This could be a time to turn a difficult situation into time positive.
Time to practice things we say we wish to improve… But never find the time.
Maybe sketching using different materials. The same view or objects over and over. Observing more and translating it differently – being led by the varying qualities of the medium. Wet or dry, sharp detail or soft suggestion, full colour, black and white or monochrome.
Practicing takes the pressure off. But another good practice is to revisit past works. To see if they resonate or rekindle a dialogue. If not, edit out any good bits and disguard the rest. I find lighting a bonfire with them works for me.
A drawing and painting class. The last in the studio before lock down…
We started with drawings. Working toward a good composition that could be translated into watercolour painting.
The drawings were really engaging and most people worked on them longer than I expected. Starting with a linear composition and adding three tones of shading. Looking for areas of close subtle tones and also counterchange. Light against dark to dark against light drama and contrast.
It was a really enjoyable lesson. The most difficult part, translating the sketches to the watercolour paper was achieved well in most cases.
The progress through the last few week was quite visible. Still maintaining good flat and graduated washes. Wet in wet. All that, as well as more complex subjects and composition. They did well. (And had a good time.)
Watercolour terms such as Wet in wet, wax resist, transparent, Opaque or body colour, make the language that is specific to its subject – and can sound pretentious and rather inpenetrable. But like all language that is specific – it is actualy pure and discriptive and really essential to describe the activity, if you have the interest.
Over the last two weeks we have covered these basic watercolour techniques and this week we pulled them together with the help of some cheerfully coloured tulips.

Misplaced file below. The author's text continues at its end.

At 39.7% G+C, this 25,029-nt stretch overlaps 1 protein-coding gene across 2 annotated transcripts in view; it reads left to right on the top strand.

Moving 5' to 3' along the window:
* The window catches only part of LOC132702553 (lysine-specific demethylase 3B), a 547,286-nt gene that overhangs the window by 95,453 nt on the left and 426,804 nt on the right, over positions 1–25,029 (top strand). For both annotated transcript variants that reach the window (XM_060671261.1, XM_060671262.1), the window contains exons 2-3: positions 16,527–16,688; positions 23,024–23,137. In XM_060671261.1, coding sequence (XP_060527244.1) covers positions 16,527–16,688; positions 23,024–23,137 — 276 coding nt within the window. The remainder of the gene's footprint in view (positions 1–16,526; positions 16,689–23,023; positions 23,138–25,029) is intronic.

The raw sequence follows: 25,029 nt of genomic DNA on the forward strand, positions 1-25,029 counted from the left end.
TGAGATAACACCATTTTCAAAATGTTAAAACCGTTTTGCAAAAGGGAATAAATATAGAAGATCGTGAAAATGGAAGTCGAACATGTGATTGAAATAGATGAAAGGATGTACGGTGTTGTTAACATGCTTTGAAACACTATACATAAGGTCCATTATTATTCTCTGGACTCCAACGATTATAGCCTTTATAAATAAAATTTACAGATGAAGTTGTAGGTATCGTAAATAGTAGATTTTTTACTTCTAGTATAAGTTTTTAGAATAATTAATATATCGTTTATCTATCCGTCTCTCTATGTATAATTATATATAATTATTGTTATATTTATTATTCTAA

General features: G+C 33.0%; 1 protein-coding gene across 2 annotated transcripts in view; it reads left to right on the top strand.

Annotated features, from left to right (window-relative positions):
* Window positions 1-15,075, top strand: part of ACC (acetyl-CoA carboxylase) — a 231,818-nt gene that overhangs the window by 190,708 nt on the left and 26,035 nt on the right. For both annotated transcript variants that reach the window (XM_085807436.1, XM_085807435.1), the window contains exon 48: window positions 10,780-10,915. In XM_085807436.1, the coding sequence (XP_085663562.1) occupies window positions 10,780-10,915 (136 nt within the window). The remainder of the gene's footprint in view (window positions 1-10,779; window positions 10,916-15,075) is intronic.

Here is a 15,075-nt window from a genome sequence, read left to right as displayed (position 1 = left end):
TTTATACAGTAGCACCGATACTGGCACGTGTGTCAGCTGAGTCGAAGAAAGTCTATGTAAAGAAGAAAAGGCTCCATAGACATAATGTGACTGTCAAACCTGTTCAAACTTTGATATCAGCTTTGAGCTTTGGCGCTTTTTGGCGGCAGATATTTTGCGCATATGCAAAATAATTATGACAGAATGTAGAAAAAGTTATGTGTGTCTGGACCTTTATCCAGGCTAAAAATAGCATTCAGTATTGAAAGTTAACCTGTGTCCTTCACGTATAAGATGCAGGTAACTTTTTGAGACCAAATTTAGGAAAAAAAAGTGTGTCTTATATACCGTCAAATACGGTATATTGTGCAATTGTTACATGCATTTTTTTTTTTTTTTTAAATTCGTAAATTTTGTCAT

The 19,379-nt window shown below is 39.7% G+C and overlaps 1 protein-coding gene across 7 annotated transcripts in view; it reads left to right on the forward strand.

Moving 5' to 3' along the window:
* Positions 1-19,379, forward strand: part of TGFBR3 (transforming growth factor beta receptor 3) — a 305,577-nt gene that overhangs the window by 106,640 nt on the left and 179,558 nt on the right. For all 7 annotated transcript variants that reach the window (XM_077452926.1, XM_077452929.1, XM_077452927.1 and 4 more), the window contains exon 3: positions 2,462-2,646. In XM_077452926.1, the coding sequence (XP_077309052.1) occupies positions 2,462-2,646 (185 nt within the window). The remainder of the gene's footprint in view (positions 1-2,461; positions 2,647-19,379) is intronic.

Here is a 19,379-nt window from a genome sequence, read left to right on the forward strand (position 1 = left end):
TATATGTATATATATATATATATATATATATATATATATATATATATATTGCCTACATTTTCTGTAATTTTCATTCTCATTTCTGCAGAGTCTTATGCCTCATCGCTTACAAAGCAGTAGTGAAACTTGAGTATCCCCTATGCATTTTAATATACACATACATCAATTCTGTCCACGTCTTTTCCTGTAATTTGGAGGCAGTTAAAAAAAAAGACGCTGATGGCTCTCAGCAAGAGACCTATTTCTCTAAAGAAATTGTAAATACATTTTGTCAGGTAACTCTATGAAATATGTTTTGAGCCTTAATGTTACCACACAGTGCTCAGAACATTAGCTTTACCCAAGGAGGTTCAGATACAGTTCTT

Good practice, lots of clean water. Fresh unfussy colours.
All three classes this week responded well to the brief.
My challenge is to maintain and even raise the level next week.
Classes have started again at Mill Farm studio. A new year and a fresh look at familiar techniques.
Graduated washes. , I believe to be one of the hardest watercour techniques. The need to control the ratio of paint to water, while using the right sized brush for the scale of aplication. Keeping an effortless look to the work while carefully reacting to what is happening.
Some colour pigments flow more evenly. Lighter toned colours are easier to graduate than dark, some colours stain and are unforgiving of any error. But no blood is spilt, only dirty water.
We practiced painting flat washes and then adding water to the pool of colour to lighten the tone. The lightest colours can be so delicious. But a fear of being wishy washy, too pale: or even insipid, often leads to them being lost to a desire for bold, bright and eye catching.
By layering the palest of tones it is possible to build up to richer colours and greater detail. Starting with washes that underpin and unify the picture, the image can be developed and detailed while remaining connected, cohesive and convincing.
Walking in the landscape most every day. Watching for the small changes that signal the next season. A few Aconites have pushed through a debris of leaves and snowdrops show a slit of white at the spear head of the stem.
Sketching outside is where I feel most connected. To the landscape, nature, to the elements of weather and most importantly to the drawing. I went out on Sunday to Breamar ( and beyond) with painting buddy Sarah. It was cool – but we found a couple of spots to sit out and draw the hills and river valley.
We always had the intention to visit the Fife Arms and it was a wonderful place to warm up, restoring body and soul. It is tartan, gothic Scottish, ancient and modern. Brimming with stuffed birds and antlers. And Picasso, Freud and Louise holding court.
The food was fab and worth every penny. A destination to lift the spirits.
The dates for the workshop 10th – 13th February. Just under a month away so I am preparing in spite of the possibility that it will not run.
I have perfected the recipe for jelly plates so a couple of people can work on those at any time. The premis of the workshop being ‘press free’, though of course there will be presses available. I learnt my mono print techniques before I owned a press and want to show how much can be achieved without using a print workshop or purchasing expensive equipment.